While the recommendations aren’t yet complete, Gates said the Pentagon is considering a number of options that could allow for greater latitude on discharging gay service members under current law.
Gates said it’s possible to change implementation of current law by raising the rank of officers who are authorized to either initiate or conduct inquiries under “Don’t Ask, Don’t Tell.” He also said officials can “raise the bar” on what is considered credible information or who is considered a credible source to start an inquiry on a service member.
“Overall, we can reduce the instances in which the service member who is trying to serve the country honorably is outed by a third-person with the motive to harm the service member,” Gates said.
Many LGBT activists praised Gates and Mullen for coming out in favor of allowing gays to serve openly in the U.S. military and working to adjust the rules for discharges. Still, activists maintain that full repeal is still necessary.
Lt. Dan Choi, a gay U.S. Army infantry soldier who’s facing discharge after publicly coming out last year, told DC Agenda after the hearing that “there will be some impact” by the interim changes proposed by Gates, but said it’s “missing the point.”
“When you still have people that are lying about who they are, you haven’t solved the root of the problem,” Choi said. “‘Don’t Ask, Don’t Tell’ is the establishment of a closeted policy, and I don’t think that anybody has to be closeted in our military.”
Lawmakers considering ‘Don’t Ask’ moratorium
Gates’ announcement on the formation of a new working group raises questions about whether Congress will act this year to repeal the law or instead wait until the working group completes its review.
Levin suggested he may include language that would change “Don’t Ask, Don’t Tell” in the upcoming defense authorization bill.
After Sen. Joseph Lieberman (I-Conn.) made a comment that senators need to find 60 votes to pass repeal legislation, Levin replied, “Unless there’s a provision in the defense authorization bill that goes to the floor, which would then require an amendment to strike it from the bill, in which case, the 60-vote rule would be turning the other way.”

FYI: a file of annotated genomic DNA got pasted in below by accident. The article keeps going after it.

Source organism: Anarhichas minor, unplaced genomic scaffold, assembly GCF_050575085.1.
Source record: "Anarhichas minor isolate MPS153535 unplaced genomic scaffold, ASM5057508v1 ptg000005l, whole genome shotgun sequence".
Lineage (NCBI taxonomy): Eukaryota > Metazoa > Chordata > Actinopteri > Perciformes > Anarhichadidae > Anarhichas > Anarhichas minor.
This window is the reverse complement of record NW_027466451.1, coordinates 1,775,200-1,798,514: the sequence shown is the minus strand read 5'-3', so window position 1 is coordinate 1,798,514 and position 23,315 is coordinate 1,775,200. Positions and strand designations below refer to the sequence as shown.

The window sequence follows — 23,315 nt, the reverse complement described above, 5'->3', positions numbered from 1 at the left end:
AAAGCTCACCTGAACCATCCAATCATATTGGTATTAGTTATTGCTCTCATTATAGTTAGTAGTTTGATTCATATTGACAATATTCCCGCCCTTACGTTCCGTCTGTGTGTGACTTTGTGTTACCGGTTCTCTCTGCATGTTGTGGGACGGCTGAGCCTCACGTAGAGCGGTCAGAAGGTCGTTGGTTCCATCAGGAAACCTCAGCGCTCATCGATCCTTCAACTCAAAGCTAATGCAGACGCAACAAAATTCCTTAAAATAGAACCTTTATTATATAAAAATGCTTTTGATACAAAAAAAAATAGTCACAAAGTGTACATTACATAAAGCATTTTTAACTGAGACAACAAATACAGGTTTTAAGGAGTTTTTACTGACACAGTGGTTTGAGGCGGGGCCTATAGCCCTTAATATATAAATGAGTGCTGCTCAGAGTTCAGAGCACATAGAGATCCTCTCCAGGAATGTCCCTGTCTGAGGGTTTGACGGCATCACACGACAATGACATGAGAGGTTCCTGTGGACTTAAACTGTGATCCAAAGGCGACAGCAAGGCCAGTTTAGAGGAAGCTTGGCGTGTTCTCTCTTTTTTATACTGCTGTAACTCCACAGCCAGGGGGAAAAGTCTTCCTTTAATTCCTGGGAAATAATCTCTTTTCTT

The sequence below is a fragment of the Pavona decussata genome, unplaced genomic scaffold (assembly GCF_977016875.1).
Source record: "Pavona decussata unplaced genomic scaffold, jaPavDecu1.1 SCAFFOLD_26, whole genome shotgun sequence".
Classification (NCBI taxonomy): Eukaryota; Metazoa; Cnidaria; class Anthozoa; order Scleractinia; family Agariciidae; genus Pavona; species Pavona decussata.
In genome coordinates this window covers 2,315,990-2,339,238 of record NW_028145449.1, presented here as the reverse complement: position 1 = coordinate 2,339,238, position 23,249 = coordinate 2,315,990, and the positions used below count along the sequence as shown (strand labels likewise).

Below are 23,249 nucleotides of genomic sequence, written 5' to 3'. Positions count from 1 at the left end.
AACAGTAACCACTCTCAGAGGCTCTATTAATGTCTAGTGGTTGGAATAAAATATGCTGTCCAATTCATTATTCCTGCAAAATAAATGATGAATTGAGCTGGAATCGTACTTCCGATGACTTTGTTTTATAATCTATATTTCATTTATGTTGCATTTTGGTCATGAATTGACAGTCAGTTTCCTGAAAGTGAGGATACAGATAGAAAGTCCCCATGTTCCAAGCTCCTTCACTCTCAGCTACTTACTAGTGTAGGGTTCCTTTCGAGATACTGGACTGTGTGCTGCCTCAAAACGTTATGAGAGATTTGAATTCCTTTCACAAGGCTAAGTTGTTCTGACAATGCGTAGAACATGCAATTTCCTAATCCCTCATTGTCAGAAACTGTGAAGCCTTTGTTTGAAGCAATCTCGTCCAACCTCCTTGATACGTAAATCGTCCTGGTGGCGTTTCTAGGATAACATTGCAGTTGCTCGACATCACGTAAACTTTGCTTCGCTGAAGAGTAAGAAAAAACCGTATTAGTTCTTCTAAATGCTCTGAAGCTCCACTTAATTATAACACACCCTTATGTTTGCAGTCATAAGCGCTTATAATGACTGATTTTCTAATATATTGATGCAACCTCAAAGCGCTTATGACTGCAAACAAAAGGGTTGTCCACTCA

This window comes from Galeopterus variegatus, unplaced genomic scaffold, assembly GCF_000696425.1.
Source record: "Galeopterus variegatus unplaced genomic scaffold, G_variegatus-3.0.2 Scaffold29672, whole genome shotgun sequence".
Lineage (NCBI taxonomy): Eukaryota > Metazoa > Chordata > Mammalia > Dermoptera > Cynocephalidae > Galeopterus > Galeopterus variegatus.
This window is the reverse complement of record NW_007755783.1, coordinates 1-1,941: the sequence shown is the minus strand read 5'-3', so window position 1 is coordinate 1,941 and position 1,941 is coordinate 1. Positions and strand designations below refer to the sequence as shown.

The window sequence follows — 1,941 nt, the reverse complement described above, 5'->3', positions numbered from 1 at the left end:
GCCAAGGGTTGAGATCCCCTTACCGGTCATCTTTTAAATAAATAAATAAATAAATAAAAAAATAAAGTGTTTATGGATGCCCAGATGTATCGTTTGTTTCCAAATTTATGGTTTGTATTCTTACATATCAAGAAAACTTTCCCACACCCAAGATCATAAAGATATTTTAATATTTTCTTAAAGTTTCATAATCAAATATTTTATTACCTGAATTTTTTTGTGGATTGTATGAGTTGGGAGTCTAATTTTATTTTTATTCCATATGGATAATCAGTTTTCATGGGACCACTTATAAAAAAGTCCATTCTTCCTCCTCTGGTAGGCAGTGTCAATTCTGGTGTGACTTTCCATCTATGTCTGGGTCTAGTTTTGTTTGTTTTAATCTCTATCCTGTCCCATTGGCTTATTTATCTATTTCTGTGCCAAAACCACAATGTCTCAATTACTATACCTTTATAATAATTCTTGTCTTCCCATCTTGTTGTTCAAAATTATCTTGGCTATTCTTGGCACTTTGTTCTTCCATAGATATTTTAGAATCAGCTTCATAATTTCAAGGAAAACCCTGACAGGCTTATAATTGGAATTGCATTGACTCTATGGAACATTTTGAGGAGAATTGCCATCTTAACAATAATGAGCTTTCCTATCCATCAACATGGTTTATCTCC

Following the hearing, Levin told reporters that it’s possible to include in the defense authorization bill a moratorium on “Don’t Ask, Don’t Tell” that would be in place until the Pentagon completes its study.
“If we throw a moratorium on it, then what I consider to be a slow pace then would be more practical,” he said.
Asked whether he’s ruled out actual repeal in the defense authorization bill in favor of a moratorium, Levin replied, “I haven’t ruled anything out.”
Also foreseeing the possibility of repeal this year is Sen. Kirsten Gillibrand (D-N.Y.), one of the most vocal proponents in Congress of overturning “Don’t Ask, Don’t Tell.”
After the hearing, she told reporters she doesn’t think the time Gates is asking for review “will affect legislative progress” and that “we can actually write the bill and pass the bill now.”
“I think all that Adm. Mullen and Secretary Gates were saying is that they want to have a sensitivity to the impact it will have on the military and their families, and to have input in order to decide how to best to implement a policy change,” she said. “So, if they need to take time to do that, that’s fine and appropriate, but it doesn’t mean we can’t pass the repeal now, which is important to move forward on this.”
Gillibrand said she would support the inclusion of a moratorium in the defense authorization bill this year in addition to efforts for outright repeal. She said she thinks there are 60 votes in the Senate for full repeal and recalled how she considered a moratorium amendment last year on “Don’t Ask, Don’t Tell” that she ultimately didn’t introduce.
“When I did my bill on moratorium [and] I counted the votes, the only undecided Democrats at that time said their reasons were they wanted to see leadership in the military, or wanted to see leadership from the president,” she said. “And I think what this hearing brings us is leadership on both.”
But Christopher Neff, deputy executive director of the Palm Center, a think-tank on gays in the military at the University of California, Santa Barbara, was pessimistic about the chances of passing legislation to address “Don’t Ask, Don’t Tell” this year.
He said the Pentagon’s establishment of a working group would make Congress reluctant to take action until the results of its study are known.
“I think that it would be anticipated that many legislators will be waiting to hear what comes out of the study group’s report at the end of the year,” Neff said. “I think that there are enough questions that are being raised that, I think, would be difficult without this study report.”
Whatever effort Congress takes in moving toward repeal this year, lawmakers are set to hear more testimony on “Don’t Ask, Don’t Tell” in later hearings.
Levin told reporters the Senate Armed Services Committee would revisit the issue of gays in the military Feb. 11 and will hear from an “outside panel” of expert witnesses.
He also said he expects senators to ask questions on “Don’t Ask, Don’t Tell” when the service chiefs and service secretaries testify before Congress this month on the president’s budget request.
On the House said, Rep. Susan Davis (D-Calif.), chair of the House Armed Services personnel subcommittee, has scheduled a hearing on “Don’t Ask, Don’t Tell” in March that will follow up on previous testimony the subcommittee heard in 2008.